Edit Your Image In Topaz Star Effects

When you first bring your prepped image in to Topaz Star Effects, you will notice three main areas of the screen. The left column shows the presets and the smaller image at the top of the stack gives you a preview of each preset as you hover over it. The large middle screen is what’s happening with your image as you apply the actions that you choose. For this particular image, I chose the preset “Lamp Post One” and at this point it looks like a hot mess.

Topaz Labs Star Effects

Now go over to the panel on the far right side of the screen. Under “Star Settings” you can choose different star types. For this image I went with traditional.

Topaz Labs Star Effects

Further down on the right side are the “Main Adjustments” – take the threshold slider all the way to the right. I think of the threshold as being similar to an opacity slider for a layer mask. Bringing it all the way to the right will hide all of the star effects.

Topaz Labs Star Effects

Go back up to “Star Settings” and you’ll notice there are show / hide stars buttons. Choose “show.” This will act similar to a brush on a mask in Photoshop – your mouse will look like a small button with crosshairs and anywhere you click on the image will allow the star effect to show through. In this image, I clicked on the reflector inside the lighthouse window so that only the one star shows in the image.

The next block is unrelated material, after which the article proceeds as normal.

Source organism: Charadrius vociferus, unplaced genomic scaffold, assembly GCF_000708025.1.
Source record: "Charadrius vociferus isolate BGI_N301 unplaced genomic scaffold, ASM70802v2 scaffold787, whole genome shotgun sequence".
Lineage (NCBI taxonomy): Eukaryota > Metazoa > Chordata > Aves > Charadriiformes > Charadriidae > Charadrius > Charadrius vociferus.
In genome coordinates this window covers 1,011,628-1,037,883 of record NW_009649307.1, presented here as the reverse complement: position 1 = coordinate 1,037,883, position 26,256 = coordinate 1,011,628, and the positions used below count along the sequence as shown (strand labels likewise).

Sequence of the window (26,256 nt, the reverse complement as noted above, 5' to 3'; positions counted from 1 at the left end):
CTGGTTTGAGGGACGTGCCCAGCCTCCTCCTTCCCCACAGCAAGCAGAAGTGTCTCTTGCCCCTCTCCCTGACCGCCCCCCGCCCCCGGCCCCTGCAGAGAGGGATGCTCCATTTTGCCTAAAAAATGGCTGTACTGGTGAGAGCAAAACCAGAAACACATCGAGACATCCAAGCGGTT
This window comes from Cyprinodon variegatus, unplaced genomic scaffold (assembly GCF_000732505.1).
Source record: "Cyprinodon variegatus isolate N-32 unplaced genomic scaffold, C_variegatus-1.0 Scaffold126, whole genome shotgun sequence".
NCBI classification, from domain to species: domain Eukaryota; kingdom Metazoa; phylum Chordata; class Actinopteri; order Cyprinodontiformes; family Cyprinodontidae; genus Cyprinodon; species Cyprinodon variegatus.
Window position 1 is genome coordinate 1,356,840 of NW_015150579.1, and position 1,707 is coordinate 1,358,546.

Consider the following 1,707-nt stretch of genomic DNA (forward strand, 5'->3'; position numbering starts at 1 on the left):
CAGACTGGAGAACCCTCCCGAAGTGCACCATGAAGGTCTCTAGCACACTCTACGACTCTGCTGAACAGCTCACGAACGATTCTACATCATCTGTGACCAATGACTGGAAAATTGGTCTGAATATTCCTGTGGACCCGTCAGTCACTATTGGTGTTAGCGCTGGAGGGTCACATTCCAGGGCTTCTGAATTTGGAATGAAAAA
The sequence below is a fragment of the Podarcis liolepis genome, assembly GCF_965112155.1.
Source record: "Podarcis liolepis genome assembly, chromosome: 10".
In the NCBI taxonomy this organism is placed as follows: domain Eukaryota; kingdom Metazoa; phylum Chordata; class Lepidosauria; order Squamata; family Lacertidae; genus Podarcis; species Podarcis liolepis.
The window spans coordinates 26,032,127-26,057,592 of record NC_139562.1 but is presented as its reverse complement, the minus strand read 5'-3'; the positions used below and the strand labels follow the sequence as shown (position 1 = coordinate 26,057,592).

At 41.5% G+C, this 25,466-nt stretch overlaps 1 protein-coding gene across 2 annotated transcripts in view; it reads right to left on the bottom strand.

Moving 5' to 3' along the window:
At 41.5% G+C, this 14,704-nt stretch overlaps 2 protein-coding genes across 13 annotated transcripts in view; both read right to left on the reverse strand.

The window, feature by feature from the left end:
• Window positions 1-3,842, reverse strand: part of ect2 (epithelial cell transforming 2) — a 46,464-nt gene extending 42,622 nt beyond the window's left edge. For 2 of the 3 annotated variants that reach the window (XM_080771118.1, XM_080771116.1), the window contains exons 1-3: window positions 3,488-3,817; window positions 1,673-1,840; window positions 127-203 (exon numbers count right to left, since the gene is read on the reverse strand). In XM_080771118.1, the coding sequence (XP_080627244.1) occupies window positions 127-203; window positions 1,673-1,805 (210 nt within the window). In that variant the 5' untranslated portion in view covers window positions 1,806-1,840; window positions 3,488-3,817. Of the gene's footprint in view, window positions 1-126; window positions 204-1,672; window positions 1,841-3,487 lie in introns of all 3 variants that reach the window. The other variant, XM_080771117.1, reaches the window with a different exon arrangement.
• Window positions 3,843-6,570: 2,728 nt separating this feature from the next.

Topaz Labs Star Effects

You can fine tune your star effect further by going back down to the main adjustments and playing with luminance, how many points you want your star to have, size, spread, angle, etc. Further down on the right side there are even more adjustments for color, temperature settings, and additional adjustments for glow or ring flare. For this image, I only adjusted the number of points from twelve to six and I was done in minutes!

I find all of the Topaz products fun and easy to use – and I can do many things in a fraction of the time it would take in Photoshop. So, if you want to add stars to your photos in a few easy steps, give Topaz Star Effects a try! They have FREE 30 day trials on all of their software, and updates for each product are free for life 🙂

If you’d like to purchase a print of this image of Split Rock Lighthouse for your home or office decor, it’s now available in the Landscape gallery both with and without the star effect!

Categories
Creative Tips Photo Editing Photoshop Topaz Labs

High Resolution Textures For Photoshop

Now available in their own online texture gallery are several “unique to the North Woods” high resolution textures available for purchase!

Lake Superior Shoreline Texture
Lake Superior Shoreline Texture

High Resolution Textures